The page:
The Departement of Mathematical Engineering organizes a series of seminars. The seminars are held in the Euler lecture room, Building EULER, av. Georges Lemaître 4-6, Louvain-la-Neuve (Parking 13).

If you wish to receive the seminar announcements by email, please send an email to Etienne Huens.

Master students can take this seminar for credit in either of the two semesters; see LINMA2120 for more information.

Seminars to come

25/09/2018 (14:00) [Lieu : Bât. Euler (room A.002)]
Elarbi Achhab (Université Chouaïb Doukkali)
Compensator Design for a class of Infinite-Dimensional Semilinear Systems

In this talk, we consider a class of partially observed infinite-dimensional semi-linear systems. First, we address the problem of the design of an exponential Luenberger-like observer for this class of systems. Then, using the state estimation result stated, a stabilizing compensator for this class of systems will be designed. A compensator is an auxiliary system which has as its input the output of the initial system and as its output the input of the original one. In our setting, the obtained control law is showed to exponentially stabilize around a desired equilibrium profile the system under consideration. Finally, the main result is applied to a non isothermal chemical plug flow reactor model. The approach is illustrated by numerical simulations.

02/10/2018 (14:00) [Lieu : Bât. Euler (room A.002)]
Adrien Scheuer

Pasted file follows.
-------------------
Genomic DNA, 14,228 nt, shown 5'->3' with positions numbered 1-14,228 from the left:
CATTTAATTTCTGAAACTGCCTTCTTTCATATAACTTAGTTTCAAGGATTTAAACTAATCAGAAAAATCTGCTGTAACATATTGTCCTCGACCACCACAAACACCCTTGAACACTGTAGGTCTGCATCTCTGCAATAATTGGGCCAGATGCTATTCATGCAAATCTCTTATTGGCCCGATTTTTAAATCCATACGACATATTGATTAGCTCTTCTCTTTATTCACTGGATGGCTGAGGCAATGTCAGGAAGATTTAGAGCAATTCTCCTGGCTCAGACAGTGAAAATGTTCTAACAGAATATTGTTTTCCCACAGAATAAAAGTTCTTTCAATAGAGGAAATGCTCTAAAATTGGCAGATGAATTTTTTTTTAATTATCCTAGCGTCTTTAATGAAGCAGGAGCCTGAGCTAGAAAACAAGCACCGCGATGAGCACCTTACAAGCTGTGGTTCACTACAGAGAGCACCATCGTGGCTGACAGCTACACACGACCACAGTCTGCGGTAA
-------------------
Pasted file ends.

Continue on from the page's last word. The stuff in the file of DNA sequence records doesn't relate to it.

Multi-scale modelling of fibre suspensions: Particle inertia, confined flows and data-driven approach

Suspensions of fibres and non-spherical particles are encountered in many fields ranging from engineering to biology, e.g. papermaking, composite manufacturing, pharmaceutical applications, red blood cells, food-processing and cosmetics industries, etc. Predicting the evolution of the orientation state of the particles is crucial to estimate the rheology of the suspension, that is its flow behaviour, as well as the final properties of the material. Jeffery’s theory, describing the kinematics of a single particle immersed in an homogeneous flow of Newtonian fluid, lays the foundation for almost every models used today. Coarser representations, built upon this work, have been introduced later to describe statistically the orientation state of the particles, either using a probability density function, or even moments of this function (Advani-Tucker orientation tensors). The assumptions underlying Jeffery’s model are however quite restrictive to predict reliably what happens in fibre suspensions flows encountered in industrial processes. In this thesis, we first revisit this model, studying the impact of particle inertia and of confinement (wall effects) on the particle kinematics. In each case, we propose a multi-scale approach, but given the challenges to upscale the microscopic description to the macroscopic scale, we then came up with an innovative approach based on data-driven simulations to circumvent upscaling issues and inaccuracies introduced by macroscopic closure approximations. Finally, we developed efficient numerical methods to simulate fluid flows in thin geometries, considering, within the Proper Generalized Decomposition (PGD) framework, an in-plane/out-of-plane separated representation of the solutions of the incompressible Navier-Stokes equations.

27/11/2018 (14:00) [Lieu : Bât. Euler (room A.002)]
Erik Bekkers (Eindhoven University of Technology)


Previous seminars

18/09/2018 (14:00) [Lieu : Bât. Euler (room A.002)]
Antoine Godin (Agence Française de Développement)
The Stock-Flow Consistent approach or the importance of disequilibrium